As you digested your Crikey early campaign edition today, and quite possibly this regular Crikey edition this afternoon as well, the AFL Commission will be deciding on the playing future of its troubled one-time poster-boy Ben Cousins.
It’s the latest instalment in a sorry saga that has brought credit on no-one involved – not his club West Coast, not the AFL, not the Western Australian police force and certainly not Cousins himself. In fact, it’s been a masterclass in how not to address the issue of illicit drug-taking in sport.
Like the most timid of ostriches, West Coast buried its head in the sand for fully a year, maybe more. As it took in that subterranean view, up in the land of the living, the club’s problems – and soon, its reputation – were spinning out of control. No-one at West Coast seemed prepared to take a stand over its miscreant players.
Soon, uncomfortable questions were being asked. In its determination to win a flag at all costs in 2006, did West Coast turn a blind eye – and deaf ear – to the drug-related problems being experienced by Cousins, Daniel Kerr, Chad Fletcher and others? If those guys were playing good footy, well isn’t that all that mattered?
But such expedient morality soon had an unfortunate spin-off. As the scale of West Coast’s “issues” became apparent, parents with draft-age sons began to ask: do we really want our boys going to a club with such worryingly lax discipline and equally slack principles?
In May, the AFL Commission had a rolled-gold opportunity to deliver not just a “a nice old lecture” to West Coast, as the club’s chief executive Trevor Nisbett predicted before their meeting, but a strong, definitive, uncompromising statement. What Commission chairman Mike Fitzpatrick came up with was a slap on the wrist with the limpest of limp lettuce leaves. Had it been forced then to shape up, West Coast would surely have extracted its sand-covered head from its hidey-hole and addressed the drug-taking problems at the club a lot earlier than it did.
AFL chief executive Andrew Demetriou comes out of the episode with little credit either. He has a well-connected network at West Coast – being mates with Nisbett, Dalton Gooding and another long-time club powerbroker, Neale Hamilton – and they must have kept him informed of developments. Still nothing was done.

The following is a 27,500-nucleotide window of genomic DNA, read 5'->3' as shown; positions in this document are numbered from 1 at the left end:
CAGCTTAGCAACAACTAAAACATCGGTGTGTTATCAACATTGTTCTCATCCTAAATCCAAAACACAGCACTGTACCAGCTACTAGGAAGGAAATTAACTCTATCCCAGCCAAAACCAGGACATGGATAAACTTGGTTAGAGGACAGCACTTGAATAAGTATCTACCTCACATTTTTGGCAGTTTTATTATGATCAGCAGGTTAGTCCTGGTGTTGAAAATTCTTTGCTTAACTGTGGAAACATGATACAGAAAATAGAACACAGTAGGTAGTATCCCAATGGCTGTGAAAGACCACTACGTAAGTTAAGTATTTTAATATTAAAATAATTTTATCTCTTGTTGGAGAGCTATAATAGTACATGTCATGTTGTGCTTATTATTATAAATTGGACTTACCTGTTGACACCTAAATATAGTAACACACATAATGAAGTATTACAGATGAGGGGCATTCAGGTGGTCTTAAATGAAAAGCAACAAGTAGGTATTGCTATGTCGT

The WA police then stuffed up its arrest of Cousins this month, charging him with possessing the prescription drug Diazepam and refusing to undergo a driver assessment, then three days later announcing they made a mistake and would be withdrawing the drugs charge.
Then there’s the man himself, the strutting, tattooed, cowboy-booted No.9. Cousins has not yet shown one skerrick of contrition about the example he has set his legion of young fans, preferring to swagger about with a smirk on his face. That behaviour has helped polarize opinion. Instead of feeling sympathy with a young man who clearly has a major health problem, many are saying: why feel sorry for a spoilt, overindulged brat who has clearly never had anyone say no to him?
And so we come to the AFL Commision meeting today, when some of these issues will be aired and a decision made on whether Cousins will be allowed to play football again.
The AFL finds itself in a tricky position. And in such situations, it can usually be relied upon to take the easy option. So expect some sort of compromise: probably something along the lines of Cousins agreeing not to nominate for next month’s pre-season draft and to delay his comeback until 2009 in return for the AFL dropping its “bringing the game into disrepute” charge against him.